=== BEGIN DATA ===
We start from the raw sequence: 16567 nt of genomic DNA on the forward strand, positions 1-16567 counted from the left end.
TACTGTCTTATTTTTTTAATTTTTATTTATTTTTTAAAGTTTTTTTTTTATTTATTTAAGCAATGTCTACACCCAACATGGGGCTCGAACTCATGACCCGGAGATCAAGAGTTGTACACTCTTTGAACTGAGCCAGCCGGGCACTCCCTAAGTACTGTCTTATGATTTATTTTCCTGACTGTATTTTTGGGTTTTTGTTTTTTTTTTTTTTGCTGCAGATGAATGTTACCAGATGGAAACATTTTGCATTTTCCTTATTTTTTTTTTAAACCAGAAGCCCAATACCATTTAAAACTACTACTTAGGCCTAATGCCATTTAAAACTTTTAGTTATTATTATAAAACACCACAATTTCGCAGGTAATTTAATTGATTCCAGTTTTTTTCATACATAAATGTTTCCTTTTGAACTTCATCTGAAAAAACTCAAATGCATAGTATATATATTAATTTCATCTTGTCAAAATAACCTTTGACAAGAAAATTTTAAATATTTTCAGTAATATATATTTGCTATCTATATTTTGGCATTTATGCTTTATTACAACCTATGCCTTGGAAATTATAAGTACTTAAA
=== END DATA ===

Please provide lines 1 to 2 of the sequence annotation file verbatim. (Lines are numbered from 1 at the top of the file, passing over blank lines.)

We start from the raw sequence: 16567 nt of genomic DNA on the forward strand, positions 1-16567 counted from the left end.
TACTGTCTTATTTTTTTAATTTTTATTTATTTTTTAAAGTTTTTTTTTTATTTATTTAAGCAATGTCTACACCCAACATGGGGCTCGAACTCATGACCCGGAGATCAAGAGTTGTACACTCTTTGAACTGAGCCAGCCGGGCACTCCCTAAGTACTGTCTTATGATTTATTTTCCTGACTGTATTTTTGGGTTTTTGTTTTTTTTTTTTTTGCTGCAGATGAATGTTACCAGATGGAAACATTTTGCATTTTCCTTATTTTTTTTTTAAACCAGAAGCCCAATACCATTTAAAACTACTACTTAGGCCTAATGCCATTTAAAACTTTTAGTTATTATTATAAAACACCACAATTTCGCAGGTAATTTAATTGATTCCAGTTTTTTTCATACATAAATGTTTCCTTTTGAACTTCATCTGAAAAAACTCAAATGCATAGTATATATATTAATTTCATCTTGTCAAAATAACCTTTGACAAGAAAATTTTAAATATTTTCAGTAATATATATTTGCTATCTATATTTTGGCATTTATGCTTTATTACAACCTATGCCTTGGAAATTATAAGTACTTAAA